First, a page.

[OPE-L:6521] Re: Re: Obsolesence

Allin Cottrell (cottrell@ricardo.ecn.wfu.edu)
Tue, 28 Apr 1998 00:30:48 -0400 (EDT)

Continuing the discussion with John...

> John comments (on Paul's observations):
> I must say I am surprised. A ratio of constant circulating
> capital to variable capital of 6:1 did not seem high to me.
> Yet, I'd be the first to admit you've seen more data
> than I. Let's say the ratio is 1:1. The question then becomes
> what is the price of the output.

My recollection of the data that Paul and I have worked with
tallies with his. That's the main reason why I had reservations
about the example (where the PV of the fully depreciated capital
stock went negative while operating profit was still quite
substantial). Take the 1:1 ratio above, and suppose also that
the rate of surplus value is 100%. Then, if I'm understanding
you right, the maximal rate of profit when the fixed capital is
all paid off would be 50% -- in which case it becomes
implausible than any new technique could make the continued
operation of the old one unprofitable. IMO, the more likely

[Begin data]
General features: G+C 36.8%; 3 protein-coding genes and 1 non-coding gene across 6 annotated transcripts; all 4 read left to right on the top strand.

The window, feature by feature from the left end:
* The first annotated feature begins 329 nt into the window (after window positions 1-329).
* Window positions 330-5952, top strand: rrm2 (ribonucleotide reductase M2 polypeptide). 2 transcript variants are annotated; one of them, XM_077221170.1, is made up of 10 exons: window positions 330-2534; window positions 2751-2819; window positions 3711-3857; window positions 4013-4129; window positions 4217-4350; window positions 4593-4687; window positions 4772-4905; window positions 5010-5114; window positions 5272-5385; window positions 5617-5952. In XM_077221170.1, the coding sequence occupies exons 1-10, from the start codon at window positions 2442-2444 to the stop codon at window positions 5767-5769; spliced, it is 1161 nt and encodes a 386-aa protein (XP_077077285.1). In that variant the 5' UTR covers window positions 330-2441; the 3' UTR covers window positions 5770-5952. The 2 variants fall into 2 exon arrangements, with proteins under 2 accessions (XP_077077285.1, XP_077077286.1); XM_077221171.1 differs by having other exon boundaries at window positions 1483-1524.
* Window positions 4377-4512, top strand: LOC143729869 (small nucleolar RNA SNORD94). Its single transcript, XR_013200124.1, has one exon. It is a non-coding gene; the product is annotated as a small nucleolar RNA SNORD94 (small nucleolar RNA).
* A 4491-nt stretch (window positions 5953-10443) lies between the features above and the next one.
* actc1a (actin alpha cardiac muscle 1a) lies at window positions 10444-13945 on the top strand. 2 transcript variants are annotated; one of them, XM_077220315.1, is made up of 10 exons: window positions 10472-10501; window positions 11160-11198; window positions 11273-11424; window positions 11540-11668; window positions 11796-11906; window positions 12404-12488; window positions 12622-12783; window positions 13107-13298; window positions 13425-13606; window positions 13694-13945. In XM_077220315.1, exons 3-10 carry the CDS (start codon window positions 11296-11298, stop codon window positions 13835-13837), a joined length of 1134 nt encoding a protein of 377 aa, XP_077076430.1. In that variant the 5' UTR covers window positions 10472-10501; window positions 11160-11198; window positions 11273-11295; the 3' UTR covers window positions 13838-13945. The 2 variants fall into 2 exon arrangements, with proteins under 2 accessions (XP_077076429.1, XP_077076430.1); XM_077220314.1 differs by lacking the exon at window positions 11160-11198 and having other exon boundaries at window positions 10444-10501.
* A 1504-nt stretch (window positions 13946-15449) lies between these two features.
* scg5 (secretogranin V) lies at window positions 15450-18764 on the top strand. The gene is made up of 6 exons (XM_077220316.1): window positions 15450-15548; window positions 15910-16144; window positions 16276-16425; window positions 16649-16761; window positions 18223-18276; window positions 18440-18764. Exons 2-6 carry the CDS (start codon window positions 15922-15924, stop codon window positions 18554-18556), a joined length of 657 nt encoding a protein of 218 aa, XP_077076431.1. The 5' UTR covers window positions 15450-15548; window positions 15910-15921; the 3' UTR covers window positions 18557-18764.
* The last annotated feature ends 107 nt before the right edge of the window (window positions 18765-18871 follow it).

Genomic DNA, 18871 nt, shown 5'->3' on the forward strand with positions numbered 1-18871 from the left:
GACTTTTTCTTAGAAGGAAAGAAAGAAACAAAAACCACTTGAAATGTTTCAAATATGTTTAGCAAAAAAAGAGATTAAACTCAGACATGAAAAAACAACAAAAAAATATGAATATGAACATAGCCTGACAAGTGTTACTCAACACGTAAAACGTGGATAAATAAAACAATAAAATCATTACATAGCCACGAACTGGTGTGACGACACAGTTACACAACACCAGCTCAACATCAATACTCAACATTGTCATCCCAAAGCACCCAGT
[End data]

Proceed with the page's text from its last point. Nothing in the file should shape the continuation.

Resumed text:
fates to overtake the old means of production are (a) that they
simple become worn out, or (b) that new technology changes the
nature of the _product_ to such an extent that the stuff you can
make with the old plant is no longer a saleable use value (e.g.
i286 processor chips -- it doesn't matter how cheap they are,
nobody wants them).

> I would suggest that the two [i.e. negative PV of old means of
> production and positive operating profit? AC] are more likely
> to coexist in an age where there is a conscious effort to
> maintain prices both on the micro and macro levels. Drops in
> the output price in my example would provide a faster route to
> negative operating profits.

I'm not quite sure what you're envisaging, with regard to the
divergence of input and output prices. In an interdendent
economy, of course, inputs are also outputs and vice versa. Are
you thinking of the price of manufactured goods falling relative
to that of raw materials? If there were underlying economic
forces making for such a change in relative prices, how would
"conscious effort" serve to prevent it?